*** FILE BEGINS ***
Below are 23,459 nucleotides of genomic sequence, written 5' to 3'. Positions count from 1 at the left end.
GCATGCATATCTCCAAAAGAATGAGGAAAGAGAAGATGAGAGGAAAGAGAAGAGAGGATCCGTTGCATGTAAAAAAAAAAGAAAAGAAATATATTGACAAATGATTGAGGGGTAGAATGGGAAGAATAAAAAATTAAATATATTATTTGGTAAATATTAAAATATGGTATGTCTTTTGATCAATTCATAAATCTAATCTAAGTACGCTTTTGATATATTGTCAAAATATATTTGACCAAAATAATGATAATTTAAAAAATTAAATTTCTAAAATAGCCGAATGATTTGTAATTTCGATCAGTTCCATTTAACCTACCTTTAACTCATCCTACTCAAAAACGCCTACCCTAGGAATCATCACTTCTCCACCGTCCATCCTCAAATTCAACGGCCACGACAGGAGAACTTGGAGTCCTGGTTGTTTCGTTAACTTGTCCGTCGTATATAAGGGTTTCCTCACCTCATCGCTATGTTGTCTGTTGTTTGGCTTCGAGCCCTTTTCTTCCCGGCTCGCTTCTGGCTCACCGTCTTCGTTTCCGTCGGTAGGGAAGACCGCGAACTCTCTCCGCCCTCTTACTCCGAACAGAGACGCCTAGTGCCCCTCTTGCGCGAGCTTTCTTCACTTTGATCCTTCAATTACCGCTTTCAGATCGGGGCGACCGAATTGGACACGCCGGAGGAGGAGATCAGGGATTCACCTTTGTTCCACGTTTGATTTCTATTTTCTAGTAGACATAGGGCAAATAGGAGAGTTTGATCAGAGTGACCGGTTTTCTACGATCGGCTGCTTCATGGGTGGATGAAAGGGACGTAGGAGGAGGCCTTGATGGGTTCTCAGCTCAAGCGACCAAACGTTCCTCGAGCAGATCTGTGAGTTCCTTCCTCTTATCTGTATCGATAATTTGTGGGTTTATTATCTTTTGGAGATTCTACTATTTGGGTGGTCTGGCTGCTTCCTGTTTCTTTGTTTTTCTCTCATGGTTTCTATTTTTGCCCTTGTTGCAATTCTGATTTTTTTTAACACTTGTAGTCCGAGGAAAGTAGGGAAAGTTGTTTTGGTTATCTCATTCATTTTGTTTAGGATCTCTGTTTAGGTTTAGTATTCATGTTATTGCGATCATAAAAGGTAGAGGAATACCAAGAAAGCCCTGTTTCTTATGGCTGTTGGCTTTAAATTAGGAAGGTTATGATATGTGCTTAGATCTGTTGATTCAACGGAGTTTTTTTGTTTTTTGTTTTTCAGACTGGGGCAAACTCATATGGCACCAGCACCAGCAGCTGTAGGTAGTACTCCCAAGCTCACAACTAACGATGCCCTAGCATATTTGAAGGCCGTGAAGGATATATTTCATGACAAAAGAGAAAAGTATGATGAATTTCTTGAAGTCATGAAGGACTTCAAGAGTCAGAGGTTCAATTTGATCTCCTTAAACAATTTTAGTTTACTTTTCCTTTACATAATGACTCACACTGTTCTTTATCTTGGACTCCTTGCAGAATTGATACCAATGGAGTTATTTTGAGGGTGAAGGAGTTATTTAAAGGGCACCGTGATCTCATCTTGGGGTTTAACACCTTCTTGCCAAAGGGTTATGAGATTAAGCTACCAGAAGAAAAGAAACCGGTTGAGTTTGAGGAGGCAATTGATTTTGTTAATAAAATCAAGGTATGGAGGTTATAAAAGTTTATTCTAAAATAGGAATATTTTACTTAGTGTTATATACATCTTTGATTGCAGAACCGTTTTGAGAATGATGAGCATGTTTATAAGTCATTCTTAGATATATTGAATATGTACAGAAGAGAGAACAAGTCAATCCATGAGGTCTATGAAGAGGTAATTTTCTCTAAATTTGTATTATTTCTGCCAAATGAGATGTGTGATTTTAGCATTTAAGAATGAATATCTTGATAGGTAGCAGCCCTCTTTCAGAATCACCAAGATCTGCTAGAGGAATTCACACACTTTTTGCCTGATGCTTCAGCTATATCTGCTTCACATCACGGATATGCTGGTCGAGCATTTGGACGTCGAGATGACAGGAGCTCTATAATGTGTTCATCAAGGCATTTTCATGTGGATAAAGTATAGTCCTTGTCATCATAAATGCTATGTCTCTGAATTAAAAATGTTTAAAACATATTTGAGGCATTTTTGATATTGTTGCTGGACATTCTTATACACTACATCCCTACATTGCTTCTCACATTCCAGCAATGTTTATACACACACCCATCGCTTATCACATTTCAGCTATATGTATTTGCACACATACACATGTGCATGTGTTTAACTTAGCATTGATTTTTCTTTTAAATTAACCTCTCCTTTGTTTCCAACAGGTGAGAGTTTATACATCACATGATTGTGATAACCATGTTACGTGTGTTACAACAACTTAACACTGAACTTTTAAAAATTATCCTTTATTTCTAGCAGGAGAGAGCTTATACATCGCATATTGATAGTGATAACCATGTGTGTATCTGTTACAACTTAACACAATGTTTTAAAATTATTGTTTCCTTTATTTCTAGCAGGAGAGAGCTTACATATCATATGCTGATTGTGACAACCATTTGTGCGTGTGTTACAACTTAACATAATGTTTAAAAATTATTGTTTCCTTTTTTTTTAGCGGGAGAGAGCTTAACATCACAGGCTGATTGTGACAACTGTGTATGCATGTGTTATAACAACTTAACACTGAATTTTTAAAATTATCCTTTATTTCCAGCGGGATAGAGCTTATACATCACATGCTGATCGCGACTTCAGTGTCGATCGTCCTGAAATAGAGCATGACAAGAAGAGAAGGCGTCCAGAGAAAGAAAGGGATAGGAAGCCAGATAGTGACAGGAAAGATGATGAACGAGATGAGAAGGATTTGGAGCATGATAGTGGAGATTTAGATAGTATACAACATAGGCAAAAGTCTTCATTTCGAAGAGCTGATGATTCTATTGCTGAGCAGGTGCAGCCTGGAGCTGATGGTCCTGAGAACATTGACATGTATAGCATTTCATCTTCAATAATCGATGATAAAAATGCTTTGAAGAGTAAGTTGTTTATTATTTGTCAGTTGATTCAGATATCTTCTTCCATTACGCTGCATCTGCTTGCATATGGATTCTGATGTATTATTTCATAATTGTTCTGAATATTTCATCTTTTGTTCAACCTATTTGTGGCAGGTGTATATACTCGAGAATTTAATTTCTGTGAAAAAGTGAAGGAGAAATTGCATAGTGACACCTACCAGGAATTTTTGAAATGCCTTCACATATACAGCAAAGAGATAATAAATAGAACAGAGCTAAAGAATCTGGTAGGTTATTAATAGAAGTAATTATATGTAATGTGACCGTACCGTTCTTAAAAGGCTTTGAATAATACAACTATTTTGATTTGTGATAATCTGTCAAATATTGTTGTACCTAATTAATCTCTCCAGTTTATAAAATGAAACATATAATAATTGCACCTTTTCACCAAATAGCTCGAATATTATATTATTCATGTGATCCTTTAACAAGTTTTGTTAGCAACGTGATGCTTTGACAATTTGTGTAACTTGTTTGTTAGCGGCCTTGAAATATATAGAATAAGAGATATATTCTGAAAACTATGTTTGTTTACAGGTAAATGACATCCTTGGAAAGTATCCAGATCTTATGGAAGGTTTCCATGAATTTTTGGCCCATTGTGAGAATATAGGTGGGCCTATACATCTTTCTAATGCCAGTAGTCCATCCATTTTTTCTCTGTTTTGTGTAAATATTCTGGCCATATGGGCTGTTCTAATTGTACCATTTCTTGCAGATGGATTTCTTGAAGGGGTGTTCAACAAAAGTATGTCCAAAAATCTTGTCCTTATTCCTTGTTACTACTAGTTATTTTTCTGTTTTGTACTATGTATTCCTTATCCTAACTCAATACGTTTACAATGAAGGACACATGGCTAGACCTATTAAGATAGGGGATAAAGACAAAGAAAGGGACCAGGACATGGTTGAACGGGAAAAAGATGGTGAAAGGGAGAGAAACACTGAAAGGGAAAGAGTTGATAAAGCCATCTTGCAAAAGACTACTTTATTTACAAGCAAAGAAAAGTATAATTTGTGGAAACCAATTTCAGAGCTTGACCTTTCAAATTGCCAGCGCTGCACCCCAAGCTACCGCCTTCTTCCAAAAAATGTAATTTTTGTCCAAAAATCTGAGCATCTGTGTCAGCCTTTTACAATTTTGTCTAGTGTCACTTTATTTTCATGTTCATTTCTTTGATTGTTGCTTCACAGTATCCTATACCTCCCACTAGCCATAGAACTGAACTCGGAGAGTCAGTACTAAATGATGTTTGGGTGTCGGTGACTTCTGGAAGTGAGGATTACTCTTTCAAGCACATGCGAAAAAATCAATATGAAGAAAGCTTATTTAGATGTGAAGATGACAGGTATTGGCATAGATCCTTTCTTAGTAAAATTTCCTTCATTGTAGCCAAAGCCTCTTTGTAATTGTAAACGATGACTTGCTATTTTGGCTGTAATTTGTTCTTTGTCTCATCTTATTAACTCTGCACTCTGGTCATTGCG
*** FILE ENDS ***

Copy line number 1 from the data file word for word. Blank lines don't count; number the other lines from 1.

Below are 23,459 nucleotides of genomic sequence, written 5' to 3'. Positions count from 1 at the left end.